World Water Day and the war on plastic

Each year on 22nd March the United Nations raise awareness of the 2 billion people who still do not have access to safe water, through World Water Day.

We look at what’s happening to tackle this problem and how we can all take advantage of the environmental benefits our own safe drinking water can provide the world.

What is World Water Day?

It’s a global campaign designed to raise awareness of the many places across the globe that do not have access to safe water.

Establishing safe water for everyone is one of the seventeen key sustainable development goals identified by the United Nations, with the aim to provide sanitation and water for all by 2030. Substantial progress has already been made in this important area, but there is still much more to do especially as viruses such as COVID-19 have a devastating impact on those communities without adequate water and cleaning facilities.

Safe, clean water is essential not just for health, but also to guarantee food security. Where water pollution is rife, it threatens the livelihoods of local farmers as well as igniting illness and poverty.

Regional projects in Botswana, South Africa and Thailand to name just a few, have already  developed infrastructure to ensure clean, sanitary water can be processed for local residents – with many more projects planned to continue to progress this crucial safe water goal.

Find out more about the UN’s fight for safe water and the other sixteen global sustainable development goals.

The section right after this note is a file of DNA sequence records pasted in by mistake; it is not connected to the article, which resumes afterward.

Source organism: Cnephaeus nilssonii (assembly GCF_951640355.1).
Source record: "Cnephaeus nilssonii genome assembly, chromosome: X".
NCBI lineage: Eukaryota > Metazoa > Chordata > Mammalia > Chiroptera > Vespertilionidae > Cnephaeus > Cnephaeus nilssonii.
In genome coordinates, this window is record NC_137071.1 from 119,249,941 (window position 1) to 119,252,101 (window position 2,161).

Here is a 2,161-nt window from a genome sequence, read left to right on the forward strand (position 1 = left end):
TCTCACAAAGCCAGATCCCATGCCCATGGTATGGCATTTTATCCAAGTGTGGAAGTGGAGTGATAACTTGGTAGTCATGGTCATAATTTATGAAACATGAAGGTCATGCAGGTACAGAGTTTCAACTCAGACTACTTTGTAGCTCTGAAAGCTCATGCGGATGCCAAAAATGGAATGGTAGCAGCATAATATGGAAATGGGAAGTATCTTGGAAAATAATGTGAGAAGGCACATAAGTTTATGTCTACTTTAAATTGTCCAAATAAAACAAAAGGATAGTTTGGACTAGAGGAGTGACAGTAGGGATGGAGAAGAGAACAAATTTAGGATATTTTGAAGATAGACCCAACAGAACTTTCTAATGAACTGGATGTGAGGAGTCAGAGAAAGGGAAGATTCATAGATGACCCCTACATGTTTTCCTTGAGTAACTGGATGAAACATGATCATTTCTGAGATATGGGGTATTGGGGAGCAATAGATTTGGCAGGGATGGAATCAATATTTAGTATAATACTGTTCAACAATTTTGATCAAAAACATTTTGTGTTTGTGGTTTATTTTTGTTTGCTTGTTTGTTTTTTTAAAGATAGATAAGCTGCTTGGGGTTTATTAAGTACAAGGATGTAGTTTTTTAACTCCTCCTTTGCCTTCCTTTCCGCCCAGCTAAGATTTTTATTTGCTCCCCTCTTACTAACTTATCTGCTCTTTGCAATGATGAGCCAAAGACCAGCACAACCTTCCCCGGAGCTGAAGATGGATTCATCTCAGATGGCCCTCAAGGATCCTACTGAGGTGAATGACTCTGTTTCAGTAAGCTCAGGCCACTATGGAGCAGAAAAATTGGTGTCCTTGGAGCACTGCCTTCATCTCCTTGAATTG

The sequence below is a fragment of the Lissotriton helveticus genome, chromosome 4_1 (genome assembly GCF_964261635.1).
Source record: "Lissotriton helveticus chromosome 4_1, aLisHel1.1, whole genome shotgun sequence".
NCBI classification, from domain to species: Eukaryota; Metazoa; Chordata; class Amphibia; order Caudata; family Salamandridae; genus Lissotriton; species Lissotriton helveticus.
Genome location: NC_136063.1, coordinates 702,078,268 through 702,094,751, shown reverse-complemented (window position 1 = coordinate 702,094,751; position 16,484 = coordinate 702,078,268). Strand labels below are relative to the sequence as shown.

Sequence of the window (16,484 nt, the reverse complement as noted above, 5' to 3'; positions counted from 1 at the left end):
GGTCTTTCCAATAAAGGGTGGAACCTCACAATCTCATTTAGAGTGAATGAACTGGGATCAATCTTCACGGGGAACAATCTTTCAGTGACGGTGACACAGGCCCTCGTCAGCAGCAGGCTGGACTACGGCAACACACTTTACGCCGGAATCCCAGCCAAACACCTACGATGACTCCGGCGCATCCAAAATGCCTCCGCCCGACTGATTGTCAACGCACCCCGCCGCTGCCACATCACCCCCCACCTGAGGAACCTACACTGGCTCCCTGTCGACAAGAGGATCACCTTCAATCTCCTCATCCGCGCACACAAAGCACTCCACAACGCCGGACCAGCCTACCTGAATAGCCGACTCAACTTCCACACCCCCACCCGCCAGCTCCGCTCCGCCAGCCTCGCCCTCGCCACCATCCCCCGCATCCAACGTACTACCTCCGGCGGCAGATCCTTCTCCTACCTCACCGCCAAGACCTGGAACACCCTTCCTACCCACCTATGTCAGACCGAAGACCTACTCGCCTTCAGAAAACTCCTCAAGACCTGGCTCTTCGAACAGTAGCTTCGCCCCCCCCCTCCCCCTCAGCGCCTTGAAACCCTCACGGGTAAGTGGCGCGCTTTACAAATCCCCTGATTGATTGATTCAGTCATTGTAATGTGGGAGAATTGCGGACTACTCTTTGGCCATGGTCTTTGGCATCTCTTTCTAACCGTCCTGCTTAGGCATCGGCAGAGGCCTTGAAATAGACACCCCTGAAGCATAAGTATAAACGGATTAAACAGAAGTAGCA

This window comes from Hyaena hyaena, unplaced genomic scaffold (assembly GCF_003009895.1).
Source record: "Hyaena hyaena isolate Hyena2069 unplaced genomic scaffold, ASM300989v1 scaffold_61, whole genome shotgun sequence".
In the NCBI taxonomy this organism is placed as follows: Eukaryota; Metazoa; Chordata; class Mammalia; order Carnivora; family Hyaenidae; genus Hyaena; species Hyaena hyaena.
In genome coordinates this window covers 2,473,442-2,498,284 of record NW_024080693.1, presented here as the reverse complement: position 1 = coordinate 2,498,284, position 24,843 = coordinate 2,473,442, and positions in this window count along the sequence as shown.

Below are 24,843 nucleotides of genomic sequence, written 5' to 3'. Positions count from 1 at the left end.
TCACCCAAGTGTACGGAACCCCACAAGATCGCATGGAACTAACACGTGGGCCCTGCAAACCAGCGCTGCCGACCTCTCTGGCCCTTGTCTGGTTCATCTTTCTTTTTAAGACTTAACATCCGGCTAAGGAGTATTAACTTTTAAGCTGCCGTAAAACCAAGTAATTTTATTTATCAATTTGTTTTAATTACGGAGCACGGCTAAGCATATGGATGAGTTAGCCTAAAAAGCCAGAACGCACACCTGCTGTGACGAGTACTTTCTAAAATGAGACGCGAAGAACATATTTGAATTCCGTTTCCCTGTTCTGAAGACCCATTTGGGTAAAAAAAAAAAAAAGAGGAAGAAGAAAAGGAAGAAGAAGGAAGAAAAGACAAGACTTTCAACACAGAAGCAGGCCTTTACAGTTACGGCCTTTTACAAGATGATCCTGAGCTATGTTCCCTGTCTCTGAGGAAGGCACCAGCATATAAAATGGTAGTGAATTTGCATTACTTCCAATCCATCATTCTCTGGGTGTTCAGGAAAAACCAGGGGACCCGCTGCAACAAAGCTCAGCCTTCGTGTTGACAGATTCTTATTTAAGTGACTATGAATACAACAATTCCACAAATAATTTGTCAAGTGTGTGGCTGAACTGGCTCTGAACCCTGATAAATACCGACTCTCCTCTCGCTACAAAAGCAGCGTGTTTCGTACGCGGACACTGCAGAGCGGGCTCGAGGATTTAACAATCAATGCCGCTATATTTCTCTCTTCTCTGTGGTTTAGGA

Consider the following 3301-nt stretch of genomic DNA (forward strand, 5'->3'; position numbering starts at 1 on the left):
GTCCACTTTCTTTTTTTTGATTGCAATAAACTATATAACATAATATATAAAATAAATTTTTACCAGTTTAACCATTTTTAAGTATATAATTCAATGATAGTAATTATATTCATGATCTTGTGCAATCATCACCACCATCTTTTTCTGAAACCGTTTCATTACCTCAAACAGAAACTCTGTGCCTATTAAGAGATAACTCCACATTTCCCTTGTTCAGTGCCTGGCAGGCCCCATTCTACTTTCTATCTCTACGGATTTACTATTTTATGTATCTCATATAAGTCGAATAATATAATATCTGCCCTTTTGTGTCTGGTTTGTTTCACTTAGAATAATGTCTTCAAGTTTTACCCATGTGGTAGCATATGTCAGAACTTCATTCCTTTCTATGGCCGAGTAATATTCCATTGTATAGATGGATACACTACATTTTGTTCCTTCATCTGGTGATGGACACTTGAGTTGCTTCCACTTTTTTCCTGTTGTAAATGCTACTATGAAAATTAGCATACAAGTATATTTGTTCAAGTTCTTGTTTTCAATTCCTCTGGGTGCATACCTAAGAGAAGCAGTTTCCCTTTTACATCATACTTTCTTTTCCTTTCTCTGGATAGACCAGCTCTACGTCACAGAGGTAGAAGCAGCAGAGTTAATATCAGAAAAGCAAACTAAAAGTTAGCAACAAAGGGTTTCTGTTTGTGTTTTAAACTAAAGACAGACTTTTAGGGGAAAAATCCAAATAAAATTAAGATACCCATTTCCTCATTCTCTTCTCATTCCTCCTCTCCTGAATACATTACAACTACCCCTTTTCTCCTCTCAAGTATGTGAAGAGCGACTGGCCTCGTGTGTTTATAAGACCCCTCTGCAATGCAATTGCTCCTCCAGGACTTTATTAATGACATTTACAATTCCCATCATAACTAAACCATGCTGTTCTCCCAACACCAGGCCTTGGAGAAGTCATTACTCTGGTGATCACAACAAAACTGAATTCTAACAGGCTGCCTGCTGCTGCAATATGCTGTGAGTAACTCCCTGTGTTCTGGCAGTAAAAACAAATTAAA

Making the most of water

This year’s World Water Day focuses on groundwater, which we find everywhere underneath our feet. With the UK’s reputation for being a rainy country, we’ve never far from another downpour to top up that groundwater.

Let’s not forget though, that we can collect this precipitation and put it to too good use watering our plants – both in the garden and in our homes.

Switching on the tap to reduce your plastic consumption

It’s something we do every day, without even giving it a second thought. Switching on the tap to wash our hands or fill up the kettle. It’s something we should give a lot of thought too though, as it’s a luxury that many people across the world simply don’t have.

As the world has continued to evolve, so too has how we consume things – with the introduction of ready meals in the 1970s and single use plastic water bottles to easily grab a drink on the go.

It’s this convenience and familiarity that has meant in 2019, Reuters reported that almost 1 million plastic bottles were being purchased across the world every minute. That’s tonnes and tonnes of single use plastic that needs recycling – or worse still risks ending up in our seas and oceans.

If we all switched to a reusable water bottle when we’re out and about, this combined effort could have a hugely positive impact on the environment. It’s now easier than ever to refill when you’re on the move, with many train stations and airports providing free to use water stations, and cafes and restaurants only too happy to top up bottles when you’re stopping for lunch.

Within the UK, Energy & Utility Skills reports that 127,000 people are directly employed within the water industry, with a further 86,200 providing support roles. That’s a great deal of experience and expertise working on a daily basis to ensure our water is safe to use, something which other nations aspire to have in place – so let’s be proud of our water!

Find out more

To find out more about how we’re reducing our impact on the planet, click on the link below.

nrl and the environment

The NRL Group